Jun 6, 2021 - Economy

Workers gain upper hand for first time in a generation

Activists take part in a protest outside of the Old Ebbitt Grill to call for a full minimum wage with tips for restaurant workers in Washington, DC

Activists call for a full minimum wage with tips for restaurant workers in Washington, DC in May 2021. Photo: Mandel Ngan/AFP via Getty Images

The pandemic has recalibrated the power dynamics between employers and would-be employees in favor of workers, and this shift "could persist for years," the New York Times reports.

Why it matters: With workers having the upper hand, employers are trying to lure them into the workforce by offering higher wages and more benefits, as well as loosening up the stringent requirements for potential applicants.

The big picture: "Up and down the wage scale, companies are becoming more willing to pay a little more, to train workers, to take chances on people without traditional qualifications, and to show greater flexibility in where and how people work," reports the Times.

  • More and more job listings are sharing posts that say "no experience necessary" or offering signing bonuses.
  • Higher rates of employees are voluntarily leaving jobs that they find unsuitable or inflexible on issues such as working from home, per the Times.

Of note: The erosion of employer power began "during the low-unemployment years leading up to the pandemic" and demographic trends indicate the changes could be here to stay.

  • While the size of the work force rose about 0.8% annually from 2000 to 2020, the labor force is only expected to increase 0.3-0.4% annually for the rest of the 2020s, per the Times.
  • "An important question for the overall economy is whether employers will be able to create conditions attractive enough to coax back in some of the millions of working-age adults not currently part of the labor force," writes the Times.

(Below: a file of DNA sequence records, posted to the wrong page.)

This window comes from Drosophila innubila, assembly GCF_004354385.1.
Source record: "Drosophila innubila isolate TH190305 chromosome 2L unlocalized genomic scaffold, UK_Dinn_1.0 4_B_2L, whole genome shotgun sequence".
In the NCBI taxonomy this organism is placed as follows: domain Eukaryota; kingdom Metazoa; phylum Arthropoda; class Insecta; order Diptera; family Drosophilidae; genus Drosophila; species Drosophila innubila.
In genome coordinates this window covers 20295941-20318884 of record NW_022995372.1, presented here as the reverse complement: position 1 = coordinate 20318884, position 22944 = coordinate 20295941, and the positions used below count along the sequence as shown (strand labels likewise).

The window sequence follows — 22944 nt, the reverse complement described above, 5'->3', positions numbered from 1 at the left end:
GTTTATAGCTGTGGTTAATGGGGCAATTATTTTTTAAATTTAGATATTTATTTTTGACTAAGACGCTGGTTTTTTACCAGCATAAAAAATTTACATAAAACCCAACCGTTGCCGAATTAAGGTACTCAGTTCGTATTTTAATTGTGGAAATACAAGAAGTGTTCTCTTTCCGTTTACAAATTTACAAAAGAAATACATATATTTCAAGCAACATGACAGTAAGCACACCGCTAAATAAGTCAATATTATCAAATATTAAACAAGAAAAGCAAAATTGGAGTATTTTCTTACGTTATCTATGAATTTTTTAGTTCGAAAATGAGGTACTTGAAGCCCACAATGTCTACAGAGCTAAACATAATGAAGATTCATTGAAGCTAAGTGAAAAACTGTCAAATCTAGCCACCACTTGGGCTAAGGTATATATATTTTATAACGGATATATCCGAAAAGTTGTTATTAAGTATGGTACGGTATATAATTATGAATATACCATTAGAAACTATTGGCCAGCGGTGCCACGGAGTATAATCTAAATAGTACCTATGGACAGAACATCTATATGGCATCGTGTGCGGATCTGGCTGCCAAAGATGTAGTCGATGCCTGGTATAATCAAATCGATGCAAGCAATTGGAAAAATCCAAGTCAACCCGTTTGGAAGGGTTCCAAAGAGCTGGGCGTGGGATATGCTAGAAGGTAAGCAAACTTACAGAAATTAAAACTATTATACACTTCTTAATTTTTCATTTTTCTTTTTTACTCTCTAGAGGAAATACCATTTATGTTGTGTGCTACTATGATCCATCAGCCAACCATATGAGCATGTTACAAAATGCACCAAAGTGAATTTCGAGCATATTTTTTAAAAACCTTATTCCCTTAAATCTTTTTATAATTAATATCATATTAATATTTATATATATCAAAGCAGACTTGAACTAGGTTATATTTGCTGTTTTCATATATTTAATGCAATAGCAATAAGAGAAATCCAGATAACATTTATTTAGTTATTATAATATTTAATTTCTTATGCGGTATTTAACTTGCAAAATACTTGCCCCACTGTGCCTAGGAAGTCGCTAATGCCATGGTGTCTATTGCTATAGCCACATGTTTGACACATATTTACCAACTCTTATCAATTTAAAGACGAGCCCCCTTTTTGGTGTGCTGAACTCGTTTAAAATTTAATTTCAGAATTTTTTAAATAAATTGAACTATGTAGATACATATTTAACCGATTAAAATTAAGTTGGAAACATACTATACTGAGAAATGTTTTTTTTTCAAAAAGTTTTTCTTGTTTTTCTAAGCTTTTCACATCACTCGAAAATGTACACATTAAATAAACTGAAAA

Zoom in: One consequence is that companies are lowering standards — "thinking more expansively about who is qualified for a job."

  • IBM execs, for instance, "concluded that the qualifications for many jobs were unnecessarily demanding. Postings might require applicants to have a bachelor’s degree, for example, in jobs that a six-month training course would adequately prepare a person for."

What they're saying: Obed Louissaint, I.B.M.’s senior vice president for transformation and culture, noted that the company has also expanded its worker training programs as it has loosened hiring restrictions.

  • "[I]t’s about making managers more accountable for mentoring, developing and building talent versus buying talent," he told the Times.
  • “Companies are going to have to work harder to attract and retain talent,” Karen Fichuk, chief executive of Randstad North America, which closely tracks supply and demand for labor, told the Times. “We think it’s a bit of a historic moment for the American labor force.”
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